After Sharon Jones’ memorial service in Brooklyn last December, the musicians who’d gathered to remember her got right back to the work. Gathered at the Daptone House of Soul, these collaborators (which included Bosco Mann and The Dap-Kings, as well as members of E.L. Fields’ Gospel Wonders, the gospel choir of Jones’ Universal Church of God) returned to one song in particular: “Call on God”, an uplifting gospel hymn Jones wrote four decades earlier as a young member of that same choir.
Written in obscurity in the 1970s, recorded at the height of her performative powers in 2007, and finished by friends after her death in 2016, “Call on God” acts as a bridge across Jones’ unlikely (and inspiring) career. Its finished form also serves as the anchor track to her posthumous album, Soul of a Woman, and what a reassuring anchor it is; buoyed by a warm organ bed and the newly dubbed backing vocals of her old friends, Jones sounds serene and confident as she calls for an end to fear and a beginning to eternal love.
It’s an exquisitely solemn end to the record and a fitting coda to the life of the soul revival superstar whose untimely death from pancreatic cancer at the age of 60 cut short a stunning late-in-life ascendance that included a well-received documentary film and first Grammy nomination in 2015. However, the album’s most remarkably qualities don’t lay in its two most obvious moments of stock-taking (the other being the lively civil rights anthem “Matter of Time”), but in Jones and the Dap-Kings’ continued dedication to the here and now.
(Read: What’s Next for Daptone Records)
Despite the circumstances of its creation and release, Soul of a Woman remains both grounded in human concerns and remarkably forward-looking, with Jones finding faith in building towards even the briefest of futures. Much of the credit here goes to the songwriters in the Dap-Kings, who gave their frontwoman both the energy and the material necessary to succeed. This comes through best on the album’s spirited first half, where tracks like “Sail On!” and “Rumors” crackle with the sensual show-band dynamism often found in the groups renowned live shows.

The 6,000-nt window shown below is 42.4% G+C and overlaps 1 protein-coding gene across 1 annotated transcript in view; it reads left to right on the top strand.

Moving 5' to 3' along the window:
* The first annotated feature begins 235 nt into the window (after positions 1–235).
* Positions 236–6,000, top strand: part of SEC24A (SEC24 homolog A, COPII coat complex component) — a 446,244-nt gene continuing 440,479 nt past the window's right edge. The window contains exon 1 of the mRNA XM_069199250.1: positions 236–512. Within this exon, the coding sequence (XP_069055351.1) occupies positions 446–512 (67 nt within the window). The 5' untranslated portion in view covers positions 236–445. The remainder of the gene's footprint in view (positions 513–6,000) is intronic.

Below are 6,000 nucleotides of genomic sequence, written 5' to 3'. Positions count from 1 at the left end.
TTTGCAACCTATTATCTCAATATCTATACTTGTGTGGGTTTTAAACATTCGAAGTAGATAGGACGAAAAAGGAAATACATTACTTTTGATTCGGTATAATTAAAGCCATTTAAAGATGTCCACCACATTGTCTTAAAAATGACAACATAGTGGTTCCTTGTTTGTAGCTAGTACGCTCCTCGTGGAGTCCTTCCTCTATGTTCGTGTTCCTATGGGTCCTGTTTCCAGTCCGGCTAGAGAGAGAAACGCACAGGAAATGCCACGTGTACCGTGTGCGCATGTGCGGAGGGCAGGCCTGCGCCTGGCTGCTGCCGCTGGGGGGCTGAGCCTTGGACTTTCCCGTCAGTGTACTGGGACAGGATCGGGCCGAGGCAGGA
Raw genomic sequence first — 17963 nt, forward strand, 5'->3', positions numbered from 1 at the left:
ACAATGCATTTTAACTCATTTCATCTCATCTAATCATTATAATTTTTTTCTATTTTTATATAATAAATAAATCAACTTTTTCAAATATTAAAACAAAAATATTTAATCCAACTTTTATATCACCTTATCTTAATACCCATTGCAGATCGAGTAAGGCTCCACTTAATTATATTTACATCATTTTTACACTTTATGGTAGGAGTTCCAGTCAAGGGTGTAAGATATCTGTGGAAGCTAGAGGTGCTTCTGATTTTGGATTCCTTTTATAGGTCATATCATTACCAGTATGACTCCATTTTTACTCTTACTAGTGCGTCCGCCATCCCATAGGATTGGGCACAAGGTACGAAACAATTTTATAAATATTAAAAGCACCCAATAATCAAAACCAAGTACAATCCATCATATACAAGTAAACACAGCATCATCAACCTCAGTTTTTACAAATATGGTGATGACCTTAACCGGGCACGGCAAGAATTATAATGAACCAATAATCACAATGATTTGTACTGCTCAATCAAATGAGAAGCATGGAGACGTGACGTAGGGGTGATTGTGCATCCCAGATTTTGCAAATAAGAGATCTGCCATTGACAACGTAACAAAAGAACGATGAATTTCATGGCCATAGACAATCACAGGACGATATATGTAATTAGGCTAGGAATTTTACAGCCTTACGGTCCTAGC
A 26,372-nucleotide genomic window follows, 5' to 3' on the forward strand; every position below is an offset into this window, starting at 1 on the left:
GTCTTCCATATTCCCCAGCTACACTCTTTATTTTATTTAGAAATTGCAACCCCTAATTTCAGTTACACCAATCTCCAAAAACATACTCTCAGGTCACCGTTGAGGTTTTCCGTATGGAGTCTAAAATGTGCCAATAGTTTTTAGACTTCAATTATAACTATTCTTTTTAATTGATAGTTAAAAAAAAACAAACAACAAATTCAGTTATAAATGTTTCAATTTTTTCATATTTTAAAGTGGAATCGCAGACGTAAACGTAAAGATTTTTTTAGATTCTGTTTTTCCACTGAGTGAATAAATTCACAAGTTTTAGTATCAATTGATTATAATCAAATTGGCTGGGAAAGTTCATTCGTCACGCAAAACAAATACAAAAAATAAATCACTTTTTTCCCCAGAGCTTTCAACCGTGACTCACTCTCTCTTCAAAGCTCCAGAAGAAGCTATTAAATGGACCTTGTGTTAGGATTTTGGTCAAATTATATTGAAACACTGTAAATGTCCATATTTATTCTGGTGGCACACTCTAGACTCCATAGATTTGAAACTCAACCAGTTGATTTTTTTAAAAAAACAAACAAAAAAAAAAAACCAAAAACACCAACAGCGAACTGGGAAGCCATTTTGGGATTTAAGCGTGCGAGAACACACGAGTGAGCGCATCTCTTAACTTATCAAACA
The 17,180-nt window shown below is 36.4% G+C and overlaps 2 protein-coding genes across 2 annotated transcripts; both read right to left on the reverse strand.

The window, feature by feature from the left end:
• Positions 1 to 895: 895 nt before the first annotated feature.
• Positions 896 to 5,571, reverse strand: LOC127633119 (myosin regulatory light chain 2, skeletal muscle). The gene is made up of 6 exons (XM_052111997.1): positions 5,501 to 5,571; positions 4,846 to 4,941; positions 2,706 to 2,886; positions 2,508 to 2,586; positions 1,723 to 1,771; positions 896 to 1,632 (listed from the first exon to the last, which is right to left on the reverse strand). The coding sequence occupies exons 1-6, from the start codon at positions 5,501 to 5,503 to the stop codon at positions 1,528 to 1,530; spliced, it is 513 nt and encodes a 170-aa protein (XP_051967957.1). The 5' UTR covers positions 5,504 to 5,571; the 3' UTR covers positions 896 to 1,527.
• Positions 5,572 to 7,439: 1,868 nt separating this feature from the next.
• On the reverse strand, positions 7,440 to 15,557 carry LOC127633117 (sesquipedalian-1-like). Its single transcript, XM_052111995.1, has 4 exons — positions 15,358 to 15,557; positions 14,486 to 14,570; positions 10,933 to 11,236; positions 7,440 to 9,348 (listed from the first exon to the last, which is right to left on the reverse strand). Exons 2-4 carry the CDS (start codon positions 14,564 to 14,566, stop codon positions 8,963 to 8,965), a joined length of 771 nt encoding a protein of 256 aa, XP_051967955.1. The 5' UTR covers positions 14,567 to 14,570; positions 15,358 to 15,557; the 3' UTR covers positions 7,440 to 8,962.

Jones’ best work came through exploring the emotional intricacies and broad passions of romantic relationships, and that’s no different on Soul of a Woman. In fact, these affairs of the heart smolder even more heatedly than usual on the record’s ballad-heavy second half. Replete with cinematic strings and pounding timpanis, standouts including “These Tears (No Longer for You)” and “Girl! (You Got to Forgive Him)” make full use of Jones’ vocal and emotional range. They’re also tinged with sadness; in addition to the bittersweet double meanings that many lyrics assume in the wake of her death, these songs also represent the abbreviated version of a full-orchestral Sharon Jones album that, sadly, will never come to pass.
Sadness and sureness have always found homes in Sharon Jones’ music, and illness didn’t change that. It didn’t change much of anything; someone listening to these songs without knowledge of the singer’s diagnosis would be hard-pressed to identify anything amiss. Soul of a Woman never deviates from the formula that brought ones fame in the first place, and why should it? Rather than dwelling on her illness or attempting to put a bow on a career cut short, her final studio album finds her doing what she always did: singing with such force and fire that it’d be impossible not to listen.
Essential Tracks: “Sail On!”, “These Tears (No Longer for You)”, and “Call on God”